The division of property in divorce can have enormous impact on each spouse’s future portfolio of assets and therefore, on his or her individual standard of living as the marriage is left behind. For an equitable division of property to take place, an accurate inventory of assets and proper assignment of values are especially important when assets include intellectual property like copyrights, trademarks, patents and trade secrets.
The nature of intellectual property
Intellectual property is considered intangible property, meaning property less concrete than an object, account, house or piece of real estate. Things classified as intellectual property could include a formula, brand, song, design, invention, website, marketing strategy, piece of writing, computer program, software and similar items. Ownership or the right to use intellectual property is generally exclusive.
Intellectual property in divorce
Here are examples of situations involving intellectual property that should be considered in divorce:
- Ownership rights of a spouse as an inventor or creator
- Ownership or assignment of or licenses for intellectual property like software, branding, design, software and more owned by a business that a spouse owns or in which he or she has an ownership interest, like a business owner, stockholder or partner
- Rights to ownership or royalties from original creative works like art, music, plays, film, writing and more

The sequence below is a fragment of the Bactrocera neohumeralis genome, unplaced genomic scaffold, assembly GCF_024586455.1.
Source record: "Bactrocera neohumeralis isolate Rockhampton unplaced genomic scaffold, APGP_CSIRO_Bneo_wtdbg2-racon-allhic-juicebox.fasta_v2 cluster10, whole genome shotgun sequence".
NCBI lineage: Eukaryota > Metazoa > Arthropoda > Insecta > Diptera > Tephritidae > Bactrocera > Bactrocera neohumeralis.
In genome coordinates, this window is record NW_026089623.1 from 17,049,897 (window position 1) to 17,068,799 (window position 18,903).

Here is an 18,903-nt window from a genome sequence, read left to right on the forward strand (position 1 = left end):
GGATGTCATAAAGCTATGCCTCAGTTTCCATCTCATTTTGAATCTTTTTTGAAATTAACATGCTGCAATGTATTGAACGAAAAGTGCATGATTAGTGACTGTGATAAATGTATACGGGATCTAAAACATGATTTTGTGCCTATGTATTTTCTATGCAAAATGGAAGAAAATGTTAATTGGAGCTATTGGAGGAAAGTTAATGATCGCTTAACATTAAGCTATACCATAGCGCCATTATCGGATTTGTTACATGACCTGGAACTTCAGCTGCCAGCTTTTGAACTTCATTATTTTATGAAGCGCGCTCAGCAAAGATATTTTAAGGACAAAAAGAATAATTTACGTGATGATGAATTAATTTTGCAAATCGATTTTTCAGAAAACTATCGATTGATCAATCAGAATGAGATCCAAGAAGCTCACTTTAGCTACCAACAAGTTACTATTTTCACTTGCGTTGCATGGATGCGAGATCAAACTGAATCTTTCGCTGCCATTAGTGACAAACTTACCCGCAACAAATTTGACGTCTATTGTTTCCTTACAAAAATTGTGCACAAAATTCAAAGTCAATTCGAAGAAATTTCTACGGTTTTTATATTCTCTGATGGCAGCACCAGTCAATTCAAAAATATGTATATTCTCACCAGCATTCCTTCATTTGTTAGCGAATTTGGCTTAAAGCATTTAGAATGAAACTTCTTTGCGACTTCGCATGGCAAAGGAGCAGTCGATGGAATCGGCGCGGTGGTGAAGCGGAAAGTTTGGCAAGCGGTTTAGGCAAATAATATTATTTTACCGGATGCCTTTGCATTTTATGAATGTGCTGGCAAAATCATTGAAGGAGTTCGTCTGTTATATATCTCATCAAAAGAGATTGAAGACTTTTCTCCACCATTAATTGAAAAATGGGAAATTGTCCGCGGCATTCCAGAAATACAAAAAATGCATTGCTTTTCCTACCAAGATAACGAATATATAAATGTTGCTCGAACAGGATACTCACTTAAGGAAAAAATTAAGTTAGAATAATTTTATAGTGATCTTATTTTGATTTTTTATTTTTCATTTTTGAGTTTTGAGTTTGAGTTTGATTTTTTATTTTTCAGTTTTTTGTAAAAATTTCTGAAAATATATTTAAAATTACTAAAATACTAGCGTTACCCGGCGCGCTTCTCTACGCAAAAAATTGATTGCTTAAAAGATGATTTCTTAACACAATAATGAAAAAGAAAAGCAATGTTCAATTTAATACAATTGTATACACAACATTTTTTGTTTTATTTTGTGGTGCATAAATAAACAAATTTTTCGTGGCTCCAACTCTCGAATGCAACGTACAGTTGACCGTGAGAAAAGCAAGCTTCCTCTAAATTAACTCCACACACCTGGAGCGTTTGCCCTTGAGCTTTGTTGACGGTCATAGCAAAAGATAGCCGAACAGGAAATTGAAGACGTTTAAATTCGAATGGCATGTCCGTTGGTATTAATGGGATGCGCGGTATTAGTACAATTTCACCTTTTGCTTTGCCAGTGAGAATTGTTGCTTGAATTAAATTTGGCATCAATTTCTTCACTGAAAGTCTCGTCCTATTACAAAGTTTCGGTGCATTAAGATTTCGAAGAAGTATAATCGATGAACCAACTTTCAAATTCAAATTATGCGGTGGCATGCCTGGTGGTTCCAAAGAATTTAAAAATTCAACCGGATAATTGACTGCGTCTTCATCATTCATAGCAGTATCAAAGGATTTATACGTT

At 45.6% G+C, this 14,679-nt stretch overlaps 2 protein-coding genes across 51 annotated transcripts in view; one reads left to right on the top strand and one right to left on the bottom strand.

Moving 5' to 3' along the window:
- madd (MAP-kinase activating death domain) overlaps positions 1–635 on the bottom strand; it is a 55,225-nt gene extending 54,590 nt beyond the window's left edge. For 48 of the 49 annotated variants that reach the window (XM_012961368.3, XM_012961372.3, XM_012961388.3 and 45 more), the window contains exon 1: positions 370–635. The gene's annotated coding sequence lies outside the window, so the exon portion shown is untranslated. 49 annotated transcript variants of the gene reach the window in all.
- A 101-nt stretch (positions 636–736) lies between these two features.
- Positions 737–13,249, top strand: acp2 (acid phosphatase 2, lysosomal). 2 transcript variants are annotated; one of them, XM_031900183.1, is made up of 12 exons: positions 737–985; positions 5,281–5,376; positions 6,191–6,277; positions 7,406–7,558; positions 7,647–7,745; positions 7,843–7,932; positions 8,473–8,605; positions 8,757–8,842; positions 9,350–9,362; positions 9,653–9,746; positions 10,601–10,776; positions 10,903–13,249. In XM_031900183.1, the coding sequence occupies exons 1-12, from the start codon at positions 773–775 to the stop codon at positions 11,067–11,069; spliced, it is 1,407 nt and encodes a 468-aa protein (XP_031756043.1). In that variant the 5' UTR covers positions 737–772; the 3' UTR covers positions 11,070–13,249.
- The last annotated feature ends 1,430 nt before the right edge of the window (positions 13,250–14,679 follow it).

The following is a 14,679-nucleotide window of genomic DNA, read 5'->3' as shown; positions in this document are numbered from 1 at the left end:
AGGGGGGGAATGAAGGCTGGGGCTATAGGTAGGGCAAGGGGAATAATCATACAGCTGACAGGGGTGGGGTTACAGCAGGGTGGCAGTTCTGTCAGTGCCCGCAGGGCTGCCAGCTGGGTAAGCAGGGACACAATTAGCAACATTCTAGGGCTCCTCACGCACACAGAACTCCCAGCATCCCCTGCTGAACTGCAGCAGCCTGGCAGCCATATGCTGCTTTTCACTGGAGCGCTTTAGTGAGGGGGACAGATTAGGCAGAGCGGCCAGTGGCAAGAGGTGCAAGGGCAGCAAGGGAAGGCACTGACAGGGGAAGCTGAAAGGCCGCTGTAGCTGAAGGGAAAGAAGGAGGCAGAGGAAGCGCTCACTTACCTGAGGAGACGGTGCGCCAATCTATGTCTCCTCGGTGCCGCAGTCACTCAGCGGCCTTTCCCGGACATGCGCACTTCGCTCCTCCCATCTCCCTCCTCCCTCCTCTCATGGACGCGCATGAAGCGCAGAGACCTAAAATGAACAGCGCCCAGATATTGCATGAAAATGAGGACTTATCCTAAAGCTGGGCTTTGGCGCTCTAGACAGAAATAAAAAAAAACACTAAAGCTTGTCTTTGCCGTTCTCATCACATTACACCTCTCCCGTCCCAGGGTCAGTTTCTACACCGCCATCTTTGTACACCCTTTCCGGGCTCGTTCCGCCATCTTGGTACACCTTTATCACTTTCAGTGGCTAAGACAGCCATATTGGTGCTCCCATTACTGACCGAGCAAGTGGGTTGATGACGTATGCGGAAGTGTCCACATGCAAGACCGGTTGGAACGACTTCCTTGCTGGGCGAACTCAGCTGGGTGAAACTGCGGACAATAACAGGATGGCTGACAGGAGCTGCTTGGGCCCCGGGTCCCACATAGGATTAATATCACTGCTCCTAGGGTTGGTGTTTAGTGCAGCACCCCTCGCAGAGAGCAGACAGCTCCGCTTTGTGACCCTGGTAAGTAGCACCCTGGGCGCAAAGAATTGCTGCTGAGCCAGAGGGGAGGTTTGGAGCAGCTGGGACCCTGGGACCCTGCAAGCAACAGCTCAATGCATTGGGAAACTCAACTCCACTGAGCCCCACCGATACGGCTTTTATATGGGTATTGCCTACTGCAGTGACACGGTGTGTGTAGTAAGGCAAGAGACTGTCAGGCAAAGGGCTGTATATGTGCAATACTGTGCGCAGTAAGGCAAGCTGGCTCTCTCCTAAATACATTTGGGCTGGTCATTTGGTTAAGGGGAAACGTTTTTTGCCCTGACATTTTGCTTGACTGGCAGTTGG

- Trade secrets held by businesses in which a spouse has interest
- And more
Inventory of intellectual property
A family lawyer will investigate the existence of intellectual property in a divorce, sometimes needing to bring in financial or other experts to assist.
It is important to carefully inventory intellectual property in divorce because it has value and the potential to bring income or profits to the owner, someone assigned the right to use it or someone who licenses the right to use it. Because by its nature it is intangible, care must be taken in divorce to account for all intellectual property of both spouses, challenging because it can be hard to discern its very existence, or because a spouse may be less than forthcoming about his or her intellectual property interests.
Some intellectual property information, however, is publicly available and can be checked like patent filings with the U.S. Patent and trademark Office.
Assignment of value to intellectual property
Once identified, it can be challenging to place proper fair market value on intellectual property, but this is a crucial step to keep the property division fair. Again, experts may need to be consulted in the valuation process.
Utah property division
Utah property division in divorce uses the concept of equitable division, which rests on fairness. Often a divorcing couple will divide its property by agreement reached through negotiation, usually facilitated by their attorneys. If no agreement is reached, the Utah court hearing the divorce has wide discretion to equitably divide their property.
Whether the parties or the judge make final decisions about property division, when intellectual property is involved, no division can be fair and equitable if a full inventory has not been done and an informed fair market value assigned to all intellectual property.